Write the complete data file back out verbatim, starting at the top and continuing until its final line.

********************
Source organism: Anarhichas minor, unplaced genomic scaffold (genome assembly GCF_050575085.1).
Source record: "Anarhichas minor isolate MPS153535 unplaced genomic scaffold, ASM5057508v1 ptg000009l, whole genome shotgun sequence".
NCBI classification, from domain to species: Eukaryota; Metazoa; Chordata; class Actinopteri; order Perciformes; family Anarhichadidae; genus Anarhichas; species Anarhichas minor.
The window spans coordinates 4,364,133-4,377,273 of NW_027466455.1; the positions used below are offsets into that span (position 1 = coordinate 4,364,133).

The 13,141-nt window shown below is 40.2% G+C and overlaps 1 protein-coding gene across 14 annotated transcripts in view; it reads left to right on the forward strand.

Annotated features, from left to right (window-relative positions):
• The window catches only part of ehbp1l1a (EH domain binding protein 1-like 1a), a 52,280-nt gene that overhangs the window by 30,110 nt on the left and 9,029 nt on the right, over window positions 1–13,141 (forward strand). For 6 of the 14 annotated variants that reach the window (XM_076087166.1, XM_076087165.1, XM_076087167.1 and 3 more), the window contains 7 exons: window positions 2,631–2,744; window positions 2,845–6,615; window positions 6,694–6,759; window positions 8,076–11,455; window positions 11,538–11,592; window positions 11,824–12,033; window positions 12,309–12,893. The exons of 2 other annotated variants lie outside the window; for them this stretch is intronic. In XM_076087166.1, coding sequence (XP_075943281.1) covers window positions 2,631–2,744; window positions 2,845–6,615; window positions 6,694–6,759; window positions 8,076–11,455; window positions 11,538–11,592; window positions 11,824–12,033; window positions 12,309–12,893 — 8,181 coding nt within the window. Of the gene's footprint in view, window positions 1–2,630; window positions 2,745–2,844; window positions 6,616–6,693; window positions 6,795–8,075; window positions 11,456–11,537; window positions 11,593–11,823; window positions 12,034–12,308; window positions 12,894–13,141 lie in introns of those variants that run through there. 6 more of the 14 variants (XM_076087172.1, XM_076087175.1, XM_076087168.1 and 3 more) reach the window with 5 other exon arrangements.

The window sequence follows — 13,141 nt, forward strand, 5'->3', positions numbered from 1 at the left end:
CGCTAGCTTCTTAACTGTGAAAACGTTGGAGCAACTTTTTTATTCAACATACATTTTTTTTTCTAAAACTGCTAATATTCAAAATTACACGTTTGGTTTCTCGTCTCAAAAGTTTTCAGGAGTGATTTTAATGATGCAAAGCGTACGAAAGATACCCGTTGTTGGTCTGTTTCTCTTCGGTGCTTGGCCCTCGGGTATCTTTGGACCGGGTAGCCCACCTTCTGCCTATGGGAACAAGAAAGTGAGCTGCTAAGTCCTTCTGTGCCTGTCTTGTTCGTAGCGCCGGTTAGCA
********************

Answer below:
Source organism: Anarhichas minor, unplaced genomic scaffold (genome assembly GCF_050575085.1).
Source record: "Anarhichas minor isolate MPS153535 unplaced genomic scaffold, ASM5057508v1 ptg000009l, whole genome shotgun sequence".
NCBI classification, from domain to species: Eukaryota; Metazoa; Chordata; class Actinopteri; order Perciformes; family Anarhichadidae; genus Anarhichas; species Anarhichas minor.
The window spans coordinates 4,364,133-4,377,273 of NW_027466455.1; the positions used below are offsets into that span (position 1 = coordinate 4,364,133).

The 13,141-nt window shown below is 40.2% G+C and overlaps 1 protein-coding gene across 14 annotated transcripts in view; it reads left to right on the forward strand.

Annotated features, from left to right (window-relative positions):
• The window catches only part of ehbp1l1a (EH domain binding protein 1-like 1a), a 52,280-nt gene that overhangs the window by 30,110 nt on the left and 9,029 nt on the right, over window positions 1–13,141 (forward strand). For 6 of the 14 annotated variants that reach the window (XM_076087166.1, XM_076087165.1, XM_076087167.1 and 3 more), the window contains 7 exons: window positions 2,631–2,744; window positions 2,845–6,615; window positions 6,694–6,759; window positions 8,076–11,455; window positions 11,538–11,592; window positions 11,824–12,033; window positions 12,309–12,893. The exons of 2 other annotated variants lie outside the window; for them this stretch is intronic. In XM_076087166.1, coding sequence (XP_075943281.1) covers window positions 2,631–2,744; window positions 2,845–6,615; window positions 6,694–6,759; window positions 8,076–11,455; window positions 11,538–11,592; window positions 11,824–12,033; window positions 12,309–12,893 — 8,181 coding nt within the window. Of the gene's footprint in view, window positions 1–2,630; window positions 2,745–2,844; window positions 6,616–6,693; window positions 6,795–8,075; window positions 11,456–11,537; window positions 11,593–11,823; window positions 12,034–12,308; window positions 12,894–13,141 lie in introns of those variants that run through there. 6 more of the 14 variants (XM_076087172.1, XM_076087175.1, XM_076087168.1 and 3 more) reach the window with 5 other exon arrangements.

The window sequence follows — 13,141 nt, forward strand, 5'->3', positions numbered from 1 at the left end:
CGCTAGCTTCTTAACTGTGAAAACGTTGGAGCAACTTTTTTATTCAACATACATTTTTTTTTCTAAAACTGCTAATATTCAAAATTACACGTTTGGTTTCTCGTCTCAAAAGTTTTCAGGAGTGATTTTAATGATGCAAAGCGTACGAAAGATACCCGTTGTTGGTCTGTTTCTCTTCGGTGCTTGGCCCTCGGGTATCTTTGGACCGGGTAGCCCACCTTCTGCCTATGGGAACAAGAAAGTGAGCTGCTAAGTCCTTCTGTGCCTGTCTTGTTCGTAGCGCCGGTTAGCA